Based on what we’ve seen in the trailers, it almost seems like Peacemaker could be a warped version of your character in WWE. Did you draw any inspiration specifically from the “John Cena,” boy scout-esque character?

I remember meeting with James and asking if I should dive into the comics history of Peacemaker, and he specifically told me not to. I think that’s because James likes to navigate his story. He just was like, “you have what I’m looking for. Just be yourself, and if you’re willing to take direction, I think we can do something special.” 

I originally had approached this character as much more of an angular, drill sergeant, Full Metal Jacket-esque personality, and about 20 minutes into filming our first scene, James came over to me and was like, “This is not what I’m looking for. I’m looking for a douchey, bro-y Captain America.” We do draw from the do-gooder side of John Cena, who has a strong set of values and doesn’t waver from those values. So the answer is yes, but not in my eyes. Whenever I play a role in a movie, it really is never myself. Whereas WWE is the odd thing that a lot of times you have to create an extension of yourself because the narrative is just so damn long. 

The Suicide Squad are a bunch of super-villains and every villain has to believe what they’re doing is right and just, and it’s just their warped perspective of society that makes them evil. I think that’s a great way to describe Peacemaker. He thinks what he is doing is right and just. He just has a really abstract perspective.

What’s it been like to work with James Gunn and develop this character together? 

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It’s amazing. He provides you the freedom to take chances, very much like Judd Apatow and Amy Schumer did in Trainwreck, but man, his preparedness and his commitment to narratives in their entirety, from things as simple as the score— it can’t just be a song, it needs to be this particular song at this particular point. He is passionately immersed in the totality of the experience. I just let go and realize that I am far from the smartest person in the room. I’m going to be my nice little piece, pun intended, on the chessboard and let the master figure out what the opening is and what the next move is.

Peacemaker is also getting an HBO Max series. How does it feel to be entrusted with what is essentially the first television series in the DCEU?

I’m very excited. DC has been trying to create excitement and buzz and it has had tremendous success and it has had its share of setbacks, but at the same time they know what their fans want and they know the satisfaction that their fans are looking for. I really think they’re stepping up to give fans what they’ve been waiting for. They’re taking bold and brave chances with completely new characters like you see in The Suicide Squad or completely new takes on all the properties that they have in their bank. I think both of these projects, The Suicide Squad and Peacemaker, are steps in the right direction.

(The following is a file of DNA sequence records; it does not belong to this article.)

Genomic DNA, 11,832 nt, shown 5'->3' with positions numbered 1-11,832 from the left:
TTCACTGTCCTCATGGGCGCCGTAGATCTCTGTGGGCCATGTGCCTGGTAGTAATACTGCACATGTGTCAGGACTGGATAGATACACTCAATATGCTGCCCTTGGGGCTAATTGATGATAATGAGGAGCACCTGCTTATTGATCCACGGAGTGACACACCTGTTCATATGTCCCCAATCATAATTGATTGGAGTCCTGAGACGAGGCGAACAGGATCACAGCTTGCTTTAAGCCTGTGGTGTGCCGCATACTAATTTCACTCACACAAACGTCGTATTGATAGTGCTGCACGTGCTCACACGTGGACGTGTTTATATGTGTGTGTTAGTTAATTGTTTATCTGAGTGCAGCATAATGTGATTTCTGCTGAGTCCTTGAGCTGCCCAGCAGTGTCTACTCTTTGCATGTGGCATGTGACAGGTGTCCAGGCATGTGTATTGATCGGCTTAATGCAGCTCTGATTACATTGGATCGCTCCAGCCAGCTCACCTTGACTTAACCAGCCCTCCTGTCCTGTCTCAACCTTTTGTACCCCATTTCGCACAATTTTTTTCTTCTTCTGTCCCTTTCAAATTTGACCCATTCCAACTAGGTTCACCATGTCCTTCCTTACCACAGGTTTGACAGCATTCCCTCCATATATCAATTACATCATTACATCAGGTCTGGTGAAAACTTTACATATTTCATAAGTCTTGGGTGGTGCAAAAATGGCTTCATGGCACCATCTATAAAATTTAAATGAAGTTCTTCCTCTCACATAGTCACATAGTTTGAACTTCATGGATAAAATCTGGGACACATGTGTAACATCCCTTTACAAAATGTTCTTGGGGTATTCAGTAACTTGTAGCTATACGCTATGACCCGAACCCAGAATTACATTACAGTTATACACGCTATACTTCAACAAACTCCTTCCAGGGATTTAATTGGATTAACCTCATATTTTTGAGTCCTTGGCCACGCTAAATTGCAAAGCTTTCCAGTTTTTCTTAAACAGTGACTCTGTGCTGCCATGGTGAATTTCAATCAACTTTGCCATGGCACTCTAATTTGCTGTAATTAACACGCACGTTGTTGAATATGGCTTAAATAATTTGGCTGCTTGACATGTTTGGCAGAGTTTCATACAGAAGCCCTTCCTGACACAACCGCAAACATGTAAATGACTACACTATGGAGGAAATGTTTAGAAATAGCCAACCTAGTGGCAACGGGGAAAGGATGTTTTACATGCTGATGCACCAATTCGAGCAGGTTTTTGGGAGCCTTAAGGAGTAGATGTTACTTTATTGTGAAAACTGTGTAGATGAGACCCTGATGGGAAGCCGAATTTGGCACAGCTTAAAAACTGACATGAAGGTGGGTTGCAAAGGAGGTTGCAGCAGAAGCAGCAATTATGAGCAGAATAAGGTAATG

Did it help to have such a strong grasp on the character from working on the movie first? Or do you think there are aspects of your performance that you found while filming the series that you thought, “Man, I wish I would’ve had this light bulb go off while I was filming the movie.” 

Man, hindsight’s a dirty rabbit hole to go down. If I could tell my former self a bunch of stuff it would be like Hot Tub Time Machine. So it’s just… That’s not the way I operate. I’m absolutely grateful for what’s put in front of me. I just try my best every day to do my best every day. I don’t look back on any experience saying “I wish I would have” I look back on experiences and say “What did I learn?”

Dwayne Johnson is also coming into the DCEU. I think anybody that knows the history you share would love to see you guys square off on the big screen. Do you have any hopes for your respective characters crossing paths someday?

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Well, like I said before, I think the DCU is making steps in the right direction, and certainly, there’s a lot of buzz behind Black Adam as well. We’re all kind of under the same umbrella. So do I have hope? I always have hope. I know audiences really enjoyed what we were able to do [in WWE] and if we’re able to transfer that excitement and passion from live entertainment to the big screen, I think it seems like a pretty logical jump, but I don’t make those choices. So all I can do is just keep doing me, man.

The Suicide Squad opens on Aug. 6 in theaters and HBO Max. 

Check out more on The Suicide Squad in the latest issue of Den of Geek!